Week Six: Italian Breads
This, my friends, is it. This is one of those bread recipes you wait your whole life for. This is a bread recipe to take home to meet your parents. I’m not even joking. This bread is crisp-crusted, and achingly soft inside. It has air pockets that will laugh at you if you try to top a slice with anything not completely solid. It has a flavor so well-balanced that other breads cringe in its presence. There is very little hyperbole here.
Ciabatta originated in the Lake Como area of Italy, a supremely gorgeous bit of the world, known as well for its topographical beauty as its leisurely pace of life. Here, one doesn’t stop and smell the roses, so much as talk to the man who grew the roses, and then taste something his cousin made with the edible rose petals, all over a glass of his father-in-law’s wine (didn’t you know they plant roses in the vineyards?). No wonder, then, that such an incredibly delicious and easy bread came from this region. It takes time, yes; but is almost ridiculously easy to make, and rewards your minimal efforts with top-quality flavor. Who out there has seen the New York Times’ No-Knead Bread? Well, this is its first cousin: the no-knead, but-you-still-have-to-fold-it-a-few-times-and-then-shape-it-a-little, but-omg-it’s-so-easy bread.
Ciabatta has become very well known in the USA in the last several years, and for good reason – it is not only extremely tasty, but also surprisingly simple to make. Personally, I think its ease in creating is a major reason so many restaurants have begun serving it. It can technically be classified as a flatbread, not only due to its shape, but also to its simple ingredients and method of preparation. Sliced in half horizontally, you can load it with any number of ingredients, brush it with olive oil, and press it in a hot grill to get a thoroughly authentic panino. Don’t have a panini press? Use your waffle iron; or just use a hot cast iron pan, and smush it down with a spatula. Close enough!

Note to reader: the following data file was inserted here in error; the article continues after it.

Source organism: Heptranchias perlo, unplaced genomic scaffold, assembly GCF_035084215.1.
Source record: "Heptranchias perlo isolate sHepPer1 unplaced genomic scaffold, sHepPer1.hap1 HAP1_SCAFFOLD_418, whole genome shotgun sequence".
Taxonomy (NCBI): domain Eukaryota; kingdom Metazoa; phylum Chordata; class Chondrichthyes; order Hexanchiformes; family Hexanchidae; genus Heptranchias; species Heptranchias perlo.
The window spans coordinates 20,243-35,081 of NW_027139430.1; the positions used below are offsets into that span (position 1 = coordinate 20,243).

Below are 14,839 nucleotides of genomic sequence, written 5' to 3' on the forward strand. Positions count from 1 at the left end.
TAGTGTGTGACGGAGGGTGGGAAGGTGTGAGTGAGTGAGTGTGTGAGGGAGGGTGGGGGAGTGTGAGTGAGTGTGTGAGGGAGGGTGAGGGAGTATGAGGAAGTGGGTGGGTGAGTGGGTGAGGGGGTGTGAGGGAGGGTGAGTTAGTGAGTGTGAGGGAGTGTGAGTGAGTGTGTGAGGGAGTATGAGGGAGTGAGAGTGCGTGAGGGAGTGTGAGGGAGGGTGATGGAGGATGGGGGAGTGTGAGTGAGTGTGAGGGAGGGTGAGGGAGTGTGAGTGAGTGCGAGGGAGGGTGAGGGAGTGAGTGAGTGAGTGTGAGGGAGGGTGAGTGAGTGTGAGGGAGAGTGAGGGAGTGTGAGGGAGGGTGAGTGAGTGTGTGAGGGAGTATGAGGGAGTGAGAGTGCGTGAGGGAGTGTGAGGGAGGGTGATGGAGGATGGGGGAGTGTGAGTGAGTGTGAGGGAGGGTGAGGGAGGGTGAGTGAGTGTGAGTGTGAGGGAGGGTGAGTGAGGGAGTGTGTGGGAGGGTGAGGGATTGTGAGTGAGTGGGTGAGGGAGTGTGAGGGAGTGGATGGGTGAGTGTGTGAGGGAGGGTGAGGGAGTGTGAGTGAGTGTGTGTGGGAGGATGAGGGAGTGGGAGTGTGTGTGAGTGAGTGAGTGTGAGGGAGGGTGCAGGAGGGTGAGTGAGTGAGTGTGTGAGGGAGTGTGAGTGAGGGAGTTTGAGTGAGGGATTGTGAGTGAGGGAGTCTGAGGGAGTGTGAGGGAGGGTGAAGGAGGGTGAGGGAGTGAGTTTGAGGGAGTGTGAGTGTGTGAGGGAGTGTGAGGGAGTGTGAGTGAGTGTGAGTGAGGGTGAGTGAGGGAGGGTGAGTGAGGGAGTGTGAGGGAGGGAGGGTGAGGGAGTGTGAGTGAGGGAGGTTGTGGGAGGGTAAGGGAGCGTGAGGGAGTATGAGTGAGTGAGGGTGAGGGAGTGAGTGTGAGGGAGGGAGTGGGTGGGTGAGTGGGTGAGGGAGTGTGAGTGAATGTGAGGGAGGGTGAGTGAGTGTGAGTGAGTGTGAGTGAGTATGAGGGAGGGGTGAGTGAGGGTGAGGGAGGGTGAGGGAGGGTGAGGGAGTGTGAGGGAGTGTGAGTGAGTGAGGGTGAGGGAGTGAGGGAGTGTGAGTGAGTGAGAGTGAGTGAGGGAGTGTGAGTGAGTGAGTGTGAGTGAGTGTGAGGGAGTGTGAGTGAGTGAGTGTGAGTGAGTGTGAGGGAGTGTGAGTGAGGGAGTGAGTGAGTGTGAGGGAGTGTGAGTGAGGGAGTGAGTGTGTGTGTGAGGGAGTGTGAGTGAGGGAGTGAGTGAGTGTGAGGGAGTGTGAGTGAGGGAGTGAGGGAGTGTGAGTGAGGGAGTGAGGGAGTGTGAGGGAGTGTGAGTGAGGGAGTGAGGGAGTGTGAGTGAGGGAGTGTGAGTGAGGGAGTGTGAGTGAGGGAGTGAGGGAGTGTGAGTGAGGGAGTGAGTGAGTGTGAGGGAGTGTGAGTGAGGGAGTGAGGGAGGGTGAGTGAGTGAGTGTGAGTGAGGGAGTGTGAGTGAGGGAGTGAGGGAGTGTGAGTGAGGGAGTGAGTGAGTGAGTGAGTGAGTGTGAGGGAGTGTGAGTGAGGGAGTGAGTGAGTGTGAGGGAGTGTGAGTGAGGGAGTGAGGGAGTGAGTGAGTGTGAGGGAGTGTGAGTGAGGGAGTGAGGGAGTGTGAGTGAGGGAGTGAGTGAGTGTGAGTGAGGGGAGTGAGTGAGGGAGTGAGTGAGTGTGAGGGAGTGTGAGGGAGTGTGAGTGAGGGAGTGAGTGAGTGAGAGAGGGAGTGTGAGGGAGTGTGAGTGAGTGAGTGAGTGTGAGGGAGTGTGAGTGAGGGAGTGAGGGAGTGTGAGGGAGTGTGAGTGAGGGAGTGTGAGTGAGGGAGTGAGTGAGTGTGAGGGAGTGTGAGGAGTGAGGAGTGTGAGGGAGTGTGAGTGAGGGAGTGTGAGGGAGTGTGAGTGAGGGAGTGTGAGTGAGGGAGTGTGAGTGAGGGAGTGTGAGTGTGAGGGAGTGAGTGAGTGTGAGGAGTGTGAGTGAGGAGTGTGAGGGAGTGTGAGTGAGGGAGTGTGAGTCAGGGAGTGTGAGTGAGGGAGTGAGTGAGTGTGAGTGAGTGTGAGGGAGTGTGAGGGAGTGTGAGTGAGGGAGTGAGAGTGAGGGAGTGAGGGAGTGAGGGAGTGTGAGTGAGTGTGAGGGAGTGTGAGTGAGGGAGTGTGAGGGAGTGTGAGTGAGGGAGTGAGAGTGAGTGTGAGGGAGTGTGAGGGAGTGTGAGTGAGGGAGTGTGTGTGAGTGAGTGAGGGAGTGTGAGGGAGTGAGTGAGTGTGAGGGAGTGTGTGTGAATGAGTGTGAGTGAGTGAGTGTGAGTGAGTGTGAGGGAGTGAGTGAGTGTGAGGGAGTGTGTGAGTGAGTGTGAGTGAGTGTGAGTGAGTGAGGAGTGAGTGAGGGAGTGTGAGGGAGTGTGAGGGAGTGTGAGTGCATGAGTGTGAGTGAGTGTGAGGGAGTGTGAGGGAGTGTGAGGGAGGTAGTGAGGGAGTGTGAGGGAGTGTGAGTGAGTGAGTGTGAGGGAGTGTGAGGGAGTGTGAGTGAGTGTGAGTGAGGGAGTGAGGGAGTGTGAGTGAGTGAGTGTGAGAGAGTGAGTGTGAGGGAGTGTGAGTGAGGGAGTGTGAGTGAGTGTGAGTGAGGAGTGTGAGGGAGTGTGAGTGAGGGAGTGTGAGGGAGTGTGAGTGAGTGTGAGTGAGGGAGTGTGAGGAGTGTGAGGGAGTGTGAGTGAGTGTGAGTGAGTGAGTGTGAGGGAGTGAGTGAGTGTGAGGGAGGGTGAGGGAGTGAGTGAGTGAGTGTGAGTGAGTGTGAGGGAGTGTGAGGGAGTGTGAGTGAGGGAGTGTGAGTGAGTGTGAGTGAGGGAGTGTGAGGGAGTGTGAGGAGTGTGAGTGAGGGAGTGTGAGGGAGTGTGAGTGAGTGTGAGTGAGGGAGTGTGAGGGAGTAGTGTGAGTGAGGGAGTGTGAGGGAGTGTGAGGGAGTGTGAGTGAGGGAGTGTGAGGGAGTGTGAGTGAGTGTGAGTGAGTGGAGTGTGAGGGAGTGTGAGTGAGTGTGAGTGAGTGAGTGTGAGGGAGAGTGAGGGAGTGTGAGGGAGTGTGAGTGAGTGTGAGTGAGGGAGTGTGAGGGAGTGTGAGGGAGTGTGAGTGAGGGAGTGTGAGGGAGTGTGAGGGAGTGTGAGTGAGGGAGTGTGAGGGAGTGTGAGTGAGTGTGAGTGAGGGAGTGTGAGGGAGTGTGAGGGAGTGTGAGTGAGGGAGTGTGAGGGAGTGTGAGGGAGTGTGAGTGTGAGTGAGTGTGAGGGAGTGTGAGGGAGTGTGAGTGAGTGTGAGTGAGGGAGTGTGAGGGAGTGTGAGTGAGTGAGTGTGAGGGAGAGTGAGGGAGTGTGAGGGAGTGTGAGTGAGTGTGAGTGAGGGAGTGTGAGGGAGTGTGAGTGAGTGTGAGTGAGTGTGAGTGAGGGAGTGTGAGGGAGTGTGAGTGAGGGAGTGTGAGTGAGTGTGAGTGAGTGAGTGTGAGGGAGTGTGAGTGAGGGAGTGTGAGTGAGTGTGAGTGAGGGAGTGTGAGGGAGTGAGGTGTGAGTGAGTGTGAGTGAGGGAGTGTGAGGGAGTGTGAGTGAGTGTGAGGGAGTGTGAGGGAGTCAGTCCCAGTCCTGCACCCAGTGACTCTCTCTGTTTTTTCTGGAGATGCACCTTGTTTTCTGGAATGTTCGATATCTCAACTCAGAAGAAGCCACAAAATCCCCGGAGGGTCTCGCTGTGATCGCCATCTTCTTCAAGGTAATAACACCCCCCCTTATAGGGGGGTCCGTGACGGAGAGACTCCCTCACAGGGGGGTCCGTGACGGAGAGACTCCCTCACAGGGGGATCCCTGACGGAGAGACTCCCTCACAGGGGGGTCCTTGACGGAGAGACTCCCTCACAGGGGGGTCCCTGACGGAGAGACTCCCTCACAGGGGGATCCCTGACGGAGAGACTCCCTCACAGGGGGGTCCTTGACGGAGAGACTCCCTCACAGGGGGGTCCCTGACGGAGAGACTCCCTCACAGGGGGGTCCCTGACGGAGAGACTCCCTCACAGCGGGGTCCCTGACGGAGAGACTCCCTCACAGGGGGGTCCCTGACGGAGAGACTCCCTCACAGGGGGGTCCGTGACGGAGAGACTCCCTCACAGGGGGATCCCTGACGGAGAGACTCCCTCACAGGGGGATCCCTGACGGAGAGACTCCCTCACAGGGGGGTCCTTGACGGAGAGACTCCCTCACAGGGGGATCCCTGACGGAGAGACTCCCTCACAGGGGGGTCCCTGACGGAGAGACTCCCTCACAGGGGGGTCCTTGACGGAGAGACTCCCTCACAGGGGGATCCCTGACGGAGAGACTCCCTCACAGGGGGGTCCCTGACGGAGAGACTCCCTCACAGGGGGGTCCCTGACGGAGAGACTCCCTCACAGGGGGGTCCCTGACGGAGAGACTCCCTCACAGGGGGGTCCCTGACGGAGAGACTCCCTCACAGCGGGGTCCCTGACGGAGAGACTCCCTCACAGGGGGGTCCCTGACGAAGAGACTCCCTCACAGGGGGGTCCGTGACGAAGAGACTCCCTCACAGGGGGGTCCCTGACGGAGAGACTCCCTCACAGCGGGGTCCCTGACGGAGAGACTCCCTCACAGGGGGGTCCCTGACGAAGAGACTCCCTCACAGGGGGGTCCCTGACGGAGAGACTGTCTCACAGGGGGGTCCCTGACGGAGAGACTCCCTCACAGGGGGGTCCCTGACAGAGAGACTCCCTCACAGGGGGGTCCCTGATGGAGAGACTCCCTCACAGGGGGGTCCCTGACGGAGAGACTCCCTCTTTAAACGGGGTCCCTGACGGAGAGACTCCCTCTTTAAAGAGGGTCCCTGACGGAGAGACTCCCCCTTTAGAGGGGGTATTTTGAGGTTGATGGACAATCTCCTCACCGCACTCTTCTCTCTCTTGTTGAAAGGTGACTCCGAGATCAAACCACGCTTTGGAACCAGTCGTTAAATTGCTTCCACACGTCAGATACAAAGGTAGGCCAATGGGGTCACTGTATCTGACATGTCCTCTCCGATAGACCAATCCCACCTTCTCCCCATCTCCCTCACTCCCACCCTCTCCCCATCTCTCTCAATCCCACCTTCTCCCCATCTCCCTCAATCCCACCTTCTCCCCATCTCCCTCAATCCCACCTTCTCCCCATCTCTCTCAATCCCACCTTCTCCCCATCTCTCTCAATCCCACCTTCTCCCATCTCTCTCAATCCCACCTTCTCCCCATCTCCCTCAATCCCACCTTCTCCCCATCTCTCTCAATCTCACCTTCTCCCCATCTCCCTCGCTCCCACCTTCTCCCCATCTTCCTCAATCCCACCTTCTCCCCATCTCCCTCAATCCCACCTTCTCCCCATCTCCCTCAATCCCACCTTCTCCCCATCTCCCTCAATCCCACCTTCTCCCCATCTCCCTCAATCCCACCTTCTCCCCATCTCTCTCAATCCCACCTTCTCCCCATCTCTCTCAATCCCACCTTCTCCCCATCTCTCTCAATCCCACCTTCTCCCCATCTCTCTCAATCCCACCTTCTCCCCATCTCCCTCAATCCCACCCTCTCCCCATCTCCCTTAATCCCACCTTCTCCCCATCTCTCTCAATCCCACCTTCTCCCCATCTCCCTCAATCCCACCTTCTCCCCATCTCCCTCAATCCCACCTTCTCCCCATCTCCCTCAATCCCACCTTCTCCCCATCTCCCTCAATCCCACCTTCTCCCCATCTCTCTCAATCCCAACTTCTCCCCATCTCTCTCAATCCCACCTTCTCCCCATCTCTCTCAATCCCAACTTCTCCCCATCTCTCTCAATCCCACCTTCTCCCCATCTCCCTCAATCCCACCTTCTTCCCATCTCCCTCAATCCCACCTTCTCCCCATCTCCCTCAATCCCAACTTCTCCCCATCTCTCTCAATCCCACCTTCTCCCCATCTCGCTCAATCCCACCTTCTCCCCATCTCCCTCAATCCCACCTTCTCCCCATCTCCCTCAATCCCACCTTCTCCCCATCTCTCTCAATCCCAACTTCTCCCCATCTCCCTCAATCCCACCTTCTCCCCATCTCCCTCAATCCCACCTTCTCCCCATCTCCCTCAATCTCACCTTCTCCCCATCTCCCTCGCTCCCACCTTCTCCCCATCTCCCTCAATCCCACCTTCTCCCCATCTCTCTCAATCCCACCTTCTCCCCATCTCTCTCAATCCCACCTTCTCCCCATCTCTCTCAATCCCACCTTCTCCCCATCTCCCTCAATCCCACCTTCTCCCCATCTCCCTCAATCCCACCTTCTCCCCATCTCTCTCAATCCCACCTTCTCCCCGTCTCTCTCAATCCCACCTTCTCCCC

Alternatively, if you don’t want to make a loaf of proper ciabatta (though why you’d want that, I’ll never know), you can use the dough to make a fabulous pizza, by stretching it into a thin round, and topping as desired. Or you could even bake it in a cake pan to make a sort of focaccia; just be sure to give it the characteristic finger-pokes, and topping of olive oil and any other flavorings.
But honestly, this recipe produces such a stunning loaf of bread that I can’t really see mucking about with the method, or the ingredients. I love that you don’t need any specialty equipment, other than a large bowl, and a couple of baking sheets. A baking stone is ideal, yes, but please don’t let a lack thereof stop you from making this. Even if the texture is a little off, your bread will still be extremely tasty. Yes, you’ll have to plan ahead a bit. But trust me, it’s absolutely worth it. Try making this one bread, and you’ll wonder just exactly why you’ve never done it before.
Adapted from The Professional Pastry Chef by Bo Friberg
Makes 1 large loaf or 2 small loaves
For the poolish:
1/8 teaspoon active dry yeast
3/4 cup water, at room temperature
6 ounces bread flour (about 1 1/3 cups)
For the dough:
1/4 teaspoon active dry yeast
1 cup water, at room temperature
2 1/2 teaspoons salt (or 1 generous tablespoon kosher salt)
4 ounces cake flour (about 1 cup)
8 ounces bread flour (about 1 2/3 cups)
Coarsely ground cornmeal
1. To make the poolish, in a bowl large enough to hold both the poolish and the bread dough mixture once it expands, dissolve the yeast in the water. Stir in the flour by hand. Cover with plastic wrap and let stand at room temperature for 15 to 24 hours.
2. To make the dough, dissolve the yeast in the water. Add the dissolved yeast to the poolish in the bowl. Mix by hand until combined. Mix in the salt. Gradually add the cake flour and bread flour and continue mixing by hand until the flour is well incorporated. The dough will be very wet and sticky. Do not work the dough, just mix until blended.